Saturday, October 9, 2010

Cosplaying and the Law

Cosplaying your favorite character has always been the basis for dressing up in conventions, but there are times where some people may have stepped over the line without knowing it. Fun as it may seem, there are certain cosplays that may get you into trouble, and here are some tips to get you as far away from, the very least, an embarrassment, and the worst being jail term.

1) DISTURBING THE PEACE. Cosplay has always been done inside a controlled environment, which is a convention. Cosplaying outside one and horsing around a public area, lets say, a mall food court is inviting trouble. The excuse "It's within my right to do this" or "I'm a paying customer" is relative: other people being bothered by your presence also have the right to have a peaceful time to spend their weekend without you squealing your lungs off and running around in irritating primary colors just because you're cosplaying Naruto.

2) PHOTOSHOOT AMBUSH. Photoshoots in your elaborate costumes is cool, unless you and your friends simply walked in an establishment and start taking photographs using the said establishment's interior or exterior designs which you happen to decide it fits your cosplay. If you did so without the owner's permission, its called trespassing. Being in costume does not give you the right to go anywhere and have a photoshoot. Ask permission from the property owner first (there are of course some public and private establishments that don't mind at all, you just need to find them).

Asian themed restaurants are often the most common victims. The restaurant owner, even though has every right to evict people who disturb the peace, are often very polite not to do so, but suffers immensely by your ambush: other customers might simply walk out of the restaurant, or potential customers simply pass over, because you and your friends are there taking photos, laughing out loud and even dressing up in front of everyone, all for purchasing a few drinks and one dish or two, while your one dozen or so cohorts do the deed with their lenses, and often times hang out for hours! Other restaurant owners with more balls may evict you or call the cops, and no amount of whining or swearing will take out the embarrassing fact that you ended up photographed with a couple of policemen as escorts. And the internet can be a very cruel mistress.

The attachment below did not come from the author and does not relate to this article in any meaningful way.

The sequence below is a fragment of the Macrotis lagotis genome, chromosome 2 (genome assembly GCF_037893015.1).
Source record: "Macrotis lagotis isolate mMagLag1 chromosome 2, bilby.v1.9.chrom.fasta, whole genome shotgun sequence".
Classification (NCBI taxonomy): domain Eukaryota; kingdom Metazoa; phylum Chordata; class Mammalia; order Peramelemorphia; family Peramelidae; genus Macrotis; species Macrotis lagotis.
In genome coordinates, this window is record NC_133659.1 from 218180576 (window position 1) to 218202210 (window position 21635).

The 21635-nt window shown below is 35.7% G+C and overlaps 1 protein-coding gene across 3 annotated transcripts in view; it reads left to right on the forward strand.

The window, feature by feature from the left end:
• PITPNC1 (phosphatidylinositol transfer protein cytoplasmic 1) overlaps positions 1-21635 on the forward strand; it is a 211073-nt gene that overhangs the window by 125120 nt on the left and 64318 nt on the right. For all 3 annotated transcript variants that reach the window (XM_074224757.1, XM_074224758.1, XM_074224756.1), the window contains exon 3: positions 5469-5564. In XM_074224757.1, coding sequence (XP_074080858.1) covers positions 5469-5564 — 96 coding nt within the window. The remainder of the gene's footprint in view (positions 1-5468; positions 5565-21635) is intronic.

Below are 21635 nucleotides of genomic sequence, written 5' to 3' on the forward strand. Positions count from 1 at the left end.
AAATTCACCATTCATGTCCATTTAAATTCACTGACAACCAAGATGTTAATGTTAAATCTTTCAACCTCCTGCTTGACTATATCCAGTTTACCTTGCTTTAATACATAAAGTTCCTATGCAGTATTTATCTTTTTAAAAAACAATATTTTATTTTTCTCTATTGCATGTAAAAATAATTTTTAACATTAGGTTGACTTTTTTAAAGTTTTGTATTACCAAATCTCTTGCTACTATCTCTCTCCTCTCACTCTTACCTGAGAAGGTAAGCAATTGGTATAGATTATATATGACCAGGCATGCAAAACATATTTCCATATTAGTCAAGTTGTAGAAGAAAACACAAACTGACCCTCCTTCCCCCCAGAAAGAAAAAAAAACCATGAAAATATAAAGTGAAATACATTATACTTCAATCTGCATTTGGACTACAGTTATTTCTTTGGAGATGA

3) REALISTIC REPLICA/TOY WEAPONS WILL STILL LOOK LIKE REALISTIC WEAPONS. Again, there is a reason why cosplay is done in conventions or in a controlled environment, to make sure that everything you bring is guaranteed not to hurt or scare anyone. But some very hard headed (ok fine, stupid) cosplayers keep brandishing their realistic air-soft or pellet shooters outside the convention, and in malls or food courts and get pissed off because the mall guards keep "harassing" them. You may get away with fictional scifi weapons like Doom's BFG9000 or attached weaponry on a famous characters like Robocop or War Machine, for the fact that its ridiculously designed to begin with, or that law enforcement is already familiar with the characters (they might even pose with a Robocop cosplayer with his signature weapon, given the chance).

Same with those swinging plastic or wooden realistic swords, spears, knives and whatnot's around those very places as well. Common sense has rotted away to be replaced by their sense of empowerment and their need to shock and awe those non-cosplayers around them. Being a cosplayer does not give you license to brandish replica weapons anywhere but inside a convention (if allowed by organizers). You may get away with prop swords and knives, especially if they are sheathed while you're walking around, but replica guns will make a cop or security suspicious and even very unfriendly to you and your friends. Keep them all in a bag and tag them as PROPS to be inspected thoroughly by security. And wear them in the right place: in a convention or authorized/private photoshoot.